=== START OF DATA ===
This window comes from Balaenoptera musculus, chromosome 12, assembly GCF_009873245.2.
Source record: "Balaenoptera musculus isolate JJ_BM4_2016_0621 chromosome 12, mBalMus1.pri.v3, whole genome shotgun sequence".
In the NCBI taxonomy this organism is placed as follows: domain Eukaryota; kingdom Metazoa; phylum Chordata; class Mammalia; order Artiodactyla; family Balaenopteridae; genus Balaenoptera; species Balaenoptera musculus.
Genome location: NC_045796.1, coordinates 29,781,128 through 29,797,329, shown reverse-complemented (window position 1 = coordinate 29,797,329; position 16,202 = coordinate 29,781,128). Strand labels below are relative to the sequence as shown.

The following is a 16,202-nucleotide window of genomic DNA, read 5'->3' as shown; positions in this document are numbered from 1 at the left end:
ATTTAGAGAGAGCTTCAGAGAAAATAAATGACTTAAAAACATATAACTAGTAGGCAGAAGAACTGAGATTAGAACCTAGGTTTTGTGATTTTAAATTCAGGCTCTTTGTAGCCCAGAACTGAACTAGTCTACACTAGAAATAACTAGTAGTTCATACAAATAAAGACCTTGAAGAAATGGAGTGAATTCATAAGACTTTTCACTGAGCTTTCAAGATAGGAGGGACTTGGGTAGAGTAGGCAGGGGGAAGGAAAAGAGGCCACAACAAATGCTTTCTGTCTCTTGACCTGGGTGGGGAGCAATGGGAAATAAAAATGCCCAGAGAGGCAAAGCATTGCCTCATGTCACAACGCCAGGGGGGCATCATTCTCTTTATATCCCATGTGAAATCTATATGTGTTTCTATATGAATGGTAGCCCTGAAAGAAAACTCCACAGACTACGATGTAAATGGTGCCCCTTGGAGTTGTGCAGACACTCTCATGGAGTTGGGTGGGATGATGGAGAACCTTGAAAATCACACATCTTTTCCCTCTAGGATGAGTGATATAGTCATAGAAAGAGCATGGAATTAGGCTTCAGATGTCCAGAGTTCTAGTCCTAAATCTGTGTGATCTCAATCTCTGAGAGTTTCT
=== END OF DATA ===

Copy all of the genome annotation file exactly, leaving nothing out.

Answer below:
This window comes from Balaenoptera musculus, chromosome 12, assembly GCF_009873245.2.
Source record: "Balaenoptera musculus isolate JJ_BM4_2016_0621 chromosome 12, mBalMus1.pri.v3, whole genome shotgun sequence".
In the NCBI taxonomy this organism is placed as follows: domain Eukaryota; kingdom Metazoa; phylum Chordata; class Mammalia; order Artiodactyla; family Balaenopteridae; genus Balaenoptera; species Balaenoptera musculus.
Genome location: NC_045796.1, coordinates 29,781,128 through 29,797,329, shown reverse-complemented (window position 1 = coordinate 29,797,329; position 16,202 = coordinate 29,781,128). Strand labels below are relative to the sequence as shown.

The following is a 16,202-nucleotide window of genomic DNA, read 5'->3' as shown; positions in this document are numbered from 1 at the left end:
ATTTAGAGAGAGCTTCAGAGAAAATAAATGACTTAAAAACATATAACTAGTAGGCAGAAGAACTGAGATTAGAACCTAGGTTTTGTGATTTTAAATTCAGGCTCTTTGTAGCCCAGAACTGAACTAGTCTACACTAGAAATAACTAGTAGTTCATACAAATAAAGACCTTGAAGAAATGGAGTGAATTCATAAGACTTTTCACTGAGCTTTCAAGATAGGAGGGACTTGGGTAGAGTAGGCAGGGGGAAGGAAAAGAGGCCACAACAAATGCTTTCTGTCTCTTGACCTGGGTGGGGAGCAATGGGAAATAAAAATGCCCAGAGAGGCAAAGCATTGCCTCATGTCACAACGCCAGGGGGGCATCATTCTCTTTATATCCCATGTGAAATCTATATGTGTTTCTATATGAATGGTAGCCCTGAAAGAAAACTCCACAGACTACGATGTAAATGGTGCCCCTTGGAGTTGTGCAGACACTCTCATGGAGTTGGGTGGGATGATGGAGAACCTTGAAAATCACACATCTTTTCCCTCTAGGATGAGTGATATAGTCATAGAAAGAGCATGGAATTAGGCTTCAGATGTCCAGAGTTCTAGTCCTAAATCTGTGTGATCTCAATCTCTGAGAGTTTCT